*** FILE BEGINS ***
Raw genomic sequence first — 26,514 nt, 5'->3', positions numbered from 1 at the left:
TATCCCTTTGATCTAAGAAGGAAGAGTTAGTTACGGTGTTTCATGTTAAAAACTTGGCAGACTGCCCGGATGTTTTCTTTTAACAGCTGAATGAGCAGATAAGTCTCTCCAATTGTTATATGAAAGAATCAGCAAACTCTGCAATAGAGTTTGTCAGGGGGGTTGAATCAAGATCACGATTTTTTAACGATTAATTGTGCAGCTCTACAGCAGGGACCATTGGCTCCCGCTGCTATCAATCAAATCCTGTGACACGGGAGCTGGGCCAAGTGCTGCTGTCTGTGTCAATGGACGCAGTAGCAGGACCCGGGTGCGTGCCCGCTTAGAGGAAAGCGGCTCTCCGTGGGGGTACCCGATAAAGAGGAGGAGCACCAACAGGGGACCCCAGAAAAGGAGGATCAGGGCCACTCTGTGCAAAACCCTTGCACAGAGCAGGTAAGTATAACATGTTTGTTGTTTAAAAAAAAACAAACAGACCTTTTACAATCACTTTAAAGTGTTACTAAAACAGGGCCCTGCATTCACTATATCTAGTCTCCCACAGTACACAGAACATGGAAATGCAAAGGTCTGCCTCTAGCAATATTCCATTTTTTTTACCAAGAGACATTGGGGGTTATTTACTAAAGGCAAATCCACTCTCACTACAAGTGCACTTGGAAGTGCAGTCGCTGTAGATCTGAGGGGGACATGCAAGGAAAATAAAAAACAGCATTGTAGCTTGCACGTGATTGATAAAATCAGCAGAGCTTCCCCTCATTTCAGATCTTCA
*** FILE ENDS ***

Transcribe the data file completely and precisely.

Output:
Raw genomic sequence first — 26,514 nt, 5'->3', positions numbered from 1 at the left:
TATCCCTTTGATCTAAGAAGGAAGAGTTAGTTACGGTGTTTCATGTTAAAAACTTGGCAGACTGCCCGGATGTTTTCTTTTAACAGCTGAATGAGCAGATAAGTCTCTCCAATTGTTATATGAAAGAATCAGCAAACTCTGCAATAGAGTTTGTCAGGGGGGTTGAATCAAGATCACGATTTTTTAACGATTAATTGTGCAGCTCTACAGCAGGGACCATTGGCTCCCGCTGCTATCAATCAAATCCTGTGACACGGGAGCTGGGCCAAGTGCTGCTGTCTGTGTCAATGGACGCAGTAGCAGGACCCGGGTGCGTGCCCGCTTAGAGGAAAGCGGCTCTCCGTGGGGGTACCCGATAAAGAGGAGGAGCACCAACAGGGGACCCCAGAAAAGGAGGATCAGGGCCACTCTGTGCAAAACCCTTGCACAGAGCAGGTAAGTATAACATGTTTGTTGTTTAAAAAAAAACAAACAGACCTTTTACAATCACTTTAAAGTGTTACTAAAACAGGGCCCTGCATTCACTATATCTAGTCTCCCACAGTACACAGAACATGGAAATGCAAAGGTCTGCCTCTAGCAATATTCCATTTTTTTTACCAAGAGACATTGGGGGTTATTTACTAAAGGCAAATCCACTCTCACTACAAGTGCACTTGGAAGTGCAGTCGCTGTAGATCTGAGGGGGACATGCAAGGAAAATAAAAAACAGCATTGTAGCTTGCACGTGATTGATAAAATCAGCAGAGCTTCCCCTCATTTCAGATCTTCA